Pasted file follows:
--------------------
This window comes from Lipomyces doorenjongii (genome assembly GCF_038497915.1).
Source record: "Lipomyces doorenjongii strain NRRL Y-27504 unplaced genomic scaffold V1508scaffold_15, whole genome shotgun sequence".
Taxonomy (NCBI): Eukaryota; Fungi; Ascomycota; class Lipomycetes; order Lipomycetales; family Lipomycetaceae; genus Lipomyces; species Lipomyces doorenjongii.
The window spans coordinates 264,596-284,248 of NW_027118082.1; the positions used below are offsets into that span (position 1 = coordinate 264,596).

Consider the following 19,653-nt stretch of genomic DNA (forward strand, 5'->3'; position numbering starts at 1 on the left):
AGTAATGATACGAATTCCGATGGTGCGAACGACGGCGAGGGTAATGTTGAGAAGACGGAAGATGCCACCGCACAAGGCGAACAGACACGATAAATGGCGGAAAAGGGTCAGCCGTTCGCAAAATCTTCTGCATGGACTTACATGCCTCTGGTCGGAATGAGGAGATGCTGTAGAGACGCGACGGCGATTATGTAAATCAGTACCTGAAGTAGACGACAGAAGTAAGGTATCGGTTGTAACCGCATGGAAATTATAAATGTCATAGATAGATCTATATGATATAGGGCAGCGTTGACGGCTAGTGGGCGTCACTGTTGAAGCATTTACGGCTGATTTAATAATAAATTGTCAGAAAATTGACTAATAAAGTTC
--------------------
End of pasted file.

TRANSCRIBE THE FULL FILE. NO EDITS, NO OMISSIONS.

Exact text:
This window comes from Lipomyces doorenjongii (genome assembly GCF_038497915.1).
Source record: "Lipomyces doorenjongii strain NRRL Y-27504 unplaced genomic scaffold V1508scaffold_15, whole genome shotgun sequence".
Taxonomy (NCBI): Eukaryota; Fungi; Ascomycota; class Lipomycetes; order Lipomycetales; family Lipomycetaceae; genus Lipomyces; species Lipomyces doorenjongii.
The window spans coordinates 264,596-284,248 of NW_027118082.1; the positions used below are offsets into that span (position 1 = coordinate 264,596).

Consider the following 19,653-nt stretch of genomic DNA (forward strand, 5'->3'; position numbering starts at 1 on the left):
AGTAATGATACGAATTCCGATGGTGCGAACGACGGCGAGGGTAATGTTGAGAAGACGGAAGATGCCACCGCACAAGGCGAACAGACACGATAAATGGCGGAAAAGGGTCAGCCGTTCGCAAAATCTTCTGCATGGACTTACATGCCTCTGGTCGGAATGAGGAGATGCTGTAGAGACGCGACGGCGATTATGTAAATCAGTACCTGAAGTAGACGACAGAAGTAAGGTATCGGTTGTAACCGCATGGAAATTATAAATGTCATAGATAGATCTATATGATATAGGGCAGCGTTGACGGCTAGTGGGCGTCACTGTTGAAGCATTTACGGCTGATTTAATAATAAATTGTCAGAAAATTGACTAATAAAGTTC